Actually, the greatest killer of the French was disease. When soldiers could actually find their enemies, Western fire-power usually won the day. The French also discovered that natives could be turned into useful soldiers, and Senegalese infantry won many battles for them. All in all, French imperialism was a martial sort of business, and many of the famous names on the French side of the First World War first saw action in West Africa.
It was in East Africa, though, at the face-down at Fashoda in 1898, that France nearly came to blows with England. One of the few things Britain really cared about in all of Africa was control of the Nile, and the French thought they could steal a march and claim the headwaters in the Sudan. Jean-Baptiste Marchand had been raising French flags along the White Nile when Lord Kitchener marched into town and told him to clear out. Kitchener was fresh from a victory in Khartoum, where he had killed 11,000 rebellious Sudanese (Kipling’s “fuzzy-wuzzies”) at a loss of only 48 of his own men. Marchand, badly outgunned, took down his flags and went home. This was mortification for the French, who even considered declaring war. Prof. Wesseling tells the famous story — as he does so many others — with just the right combination of economy and piquant detail.
Colonization was not, of course, without its catastrophes for the British, and it was one of the these that had brought Kitchener to the Sudan in the first place. Britain had stumbled into control of Egypt in 1882, at a point when Egypt had just taken over the Sudan. The Sudanese were not keen on either the British or the Egyptians, and the fuzzy-wuzzies (properly known as the mahdists) were making trouble. Charles George “Chinese” Gordon, the copy-book model of the eminent Victorian, went to Khartoum in 1885 to restore order but was killed in a siege. Gordon’s death was a tremendous shock; it was hardly assuaged when the leader of the victorious mahdists later wrote to Queen Victoria, inviting her to come to the Sudan, submit to him, and convert to Islam. It took the British 14 years to avenge the death of Gordon, but they took care of the French on the same trip.
One of the most amazing of the many amazing adventures Prof. Wesseling recounts is the establishment of the Belgian Congo. This was the doing of a single man, King Leopold II who was, in the professor’s words, “the constitutional ruler of a small but respected country which wanted no part of colonies, and at the same time a colonial conquistador in his private capacity and before long sole ruler over a gigantic colony.”
Leopold was a huge man with huge appetites, who toured the capitals of Europe looking for good food and underage women. He was also the sort who gave colonialism a bad name. He thought colonies were good for one thing — exploitation — and before he sank his hooks into Africa, he looked all over the world for prey. At one time he wanted to buy the Philippines and he even considered a pirate rate on the Japanese treasury.
However, he knew enough to drape his avarice with talk of philanthropy, and by the time he got serious about Africa, he was full of pieties about missionary work and putting down the slave trade. The king fell in with another man who was, in his own way, just as colorful: Henry Morton Stanley. Together, they founded an African empire that was several times the size of Europe.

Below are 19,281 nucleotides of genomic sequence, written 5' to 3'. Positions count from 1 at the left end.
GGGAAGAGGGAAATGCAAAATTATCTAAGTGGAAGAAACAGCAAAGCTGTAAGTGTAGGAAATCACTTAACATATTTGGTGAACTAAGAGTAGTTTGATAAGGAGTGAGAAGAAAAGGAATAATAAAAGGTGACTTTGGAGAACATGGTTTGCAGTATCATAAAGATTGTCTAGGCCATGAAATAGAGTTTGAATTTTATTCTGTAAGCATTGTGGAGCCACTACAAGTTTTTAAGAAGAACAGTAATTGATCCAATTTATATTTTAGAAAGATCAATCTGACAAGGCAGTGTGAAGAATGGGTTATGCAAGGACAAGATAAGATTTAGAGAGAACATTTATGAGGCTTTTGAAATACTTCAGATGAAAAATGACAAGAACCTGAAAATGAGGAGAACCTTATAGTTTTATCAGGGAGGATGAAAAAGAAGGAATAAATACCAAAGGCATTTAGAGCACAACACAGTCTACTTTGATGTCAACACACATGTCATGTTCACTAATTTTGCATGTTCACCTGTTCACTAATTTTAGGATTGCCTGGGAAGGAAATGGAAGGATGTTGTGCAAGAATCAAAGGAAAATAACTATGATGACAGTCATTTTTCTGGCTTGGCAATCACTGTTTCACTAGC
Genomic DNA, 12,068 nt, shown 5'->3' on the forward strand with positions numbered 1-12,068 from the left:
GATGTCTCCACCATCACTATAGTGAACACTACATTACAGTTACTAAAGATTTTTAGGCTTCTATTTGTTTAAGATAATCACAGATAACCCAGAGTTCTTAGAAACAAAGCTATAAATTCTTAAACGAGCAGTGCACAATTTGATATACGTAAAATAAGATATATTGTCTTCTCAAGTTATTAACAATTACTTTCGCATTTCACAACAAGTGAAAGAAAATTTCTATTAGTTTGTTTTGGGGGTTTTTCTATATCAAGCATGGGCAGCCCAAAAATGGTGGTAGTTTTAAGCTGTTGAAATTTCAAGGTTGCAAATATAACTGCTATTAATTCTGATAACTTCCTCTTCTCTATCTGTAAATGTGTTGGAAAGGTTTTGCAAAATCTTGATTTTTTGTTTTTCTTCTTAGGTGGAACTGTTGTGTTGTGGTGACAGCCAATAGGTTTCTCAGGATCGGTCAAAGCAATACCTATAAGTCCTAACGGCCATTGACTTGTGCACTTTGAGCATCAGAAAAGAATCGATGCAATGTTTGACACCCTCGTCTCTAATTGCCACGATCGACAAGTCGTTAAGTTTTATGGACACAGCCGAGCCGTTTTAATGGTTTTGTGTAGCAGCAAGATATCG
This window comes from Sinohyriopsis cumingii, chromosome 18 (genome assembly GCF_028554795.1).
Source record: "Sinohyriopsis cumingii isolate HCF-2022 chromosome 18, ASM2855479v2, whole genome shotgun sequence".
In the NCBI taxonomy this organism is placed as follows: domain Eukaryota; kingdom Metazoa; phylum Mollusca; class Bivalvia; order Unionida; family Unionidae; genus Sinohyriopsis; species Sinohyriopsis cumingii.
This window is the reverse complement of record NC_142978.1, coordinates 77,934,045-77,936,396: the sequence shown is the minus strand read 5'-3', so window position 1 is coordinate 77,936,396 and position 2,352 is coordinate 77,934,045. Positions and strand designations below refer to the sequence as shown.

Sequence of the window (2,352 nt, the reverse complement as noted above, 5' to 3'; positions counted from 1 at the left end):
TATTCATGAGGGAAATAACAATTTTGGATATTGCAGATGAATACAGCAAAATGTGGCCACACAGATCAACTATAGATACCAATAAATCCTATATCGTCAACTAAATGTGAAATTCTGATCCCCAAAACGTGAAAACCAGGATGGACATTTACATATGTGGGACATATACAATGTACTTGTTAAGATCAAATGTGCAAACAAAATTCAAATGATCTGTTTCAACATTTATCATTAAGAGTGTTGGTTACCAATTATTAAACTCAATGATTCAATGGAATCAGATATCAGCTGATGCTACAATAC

Stanley, Prof. Wesseling tells us, was born in Wales to unmarried parents, sent to a workhouse, escaped to America, fought on both sides in the War Between the States, and finally found his niche as a war correspondent. The New York Herald packed him off to Africa to find David Livingstone. Finding Livingstone ensured Stanley’s fame and gave him a taste for Africa. He was exceptionally healthy, and was often the only white man to survive an expedition. He did not believe in roughing it, though, and always traveled with a portable bed, a silver toilet set, and plenty of champagne.
He was all set to claim great chunks of Africa for his native England, but ran into two obstacles. Queen Victoria didn’t like him — she called him “a determined, ugly, little man” — and the Foreign Office still wasn’t interested in more jungle and savages. Desperate to claim the Congo for someone, Stanley went to work for Leopold. The Belgian government did not want the bother of running colonies, so the king set about acquiring Europe’s only privately-held empire.
Treaties With Chiefs
One of the great curiosities of African colonization was its sham legalism. Stanley could not simply wander around staking claims for Leopold. He had to find some local chief, get him to sign over sovereignty, and get the treaty recognized by the European powers. Stanley went back to Africa with sheafs of pre-printed treaties with blanks for chiefs to make their marks. All told, he and his men brought home three or four hundred of them. At the time, Pierre de Brazza was trying to sign up some of the same territory for France, so the years 1879 and 1880 saw a great deal of crashing through the jungle and looking for chiefs.
As Prof. Wesseling points out, one can well wonder what the Africans thought about this. Some chiefs were apparently coerced into signing but many were glad to make a mark in return for a few bottles of gin or a snappy uniform. Back in Europe there was much skepticism about treaties signed with people who could not read. Bismarck once pointed out that it was suspiciously easy “to come by a piece of paper with a lot of Negro crosses at the bottom.” Nevertheless, since all the colonizing powers were collecting treaties, no one scrutinized anyone else’s too closely for fear his own might be found to be worthless.
In the end, King Leopold got the Congo, but at a price. Empire bled King Leopold white. He sold the livery off his servants’ backs, skimped on meals, and eventually had to borrow money from the Belgian government to keep the colony going. In 1908 Belgium had to take over despite its reluctance to manage natives.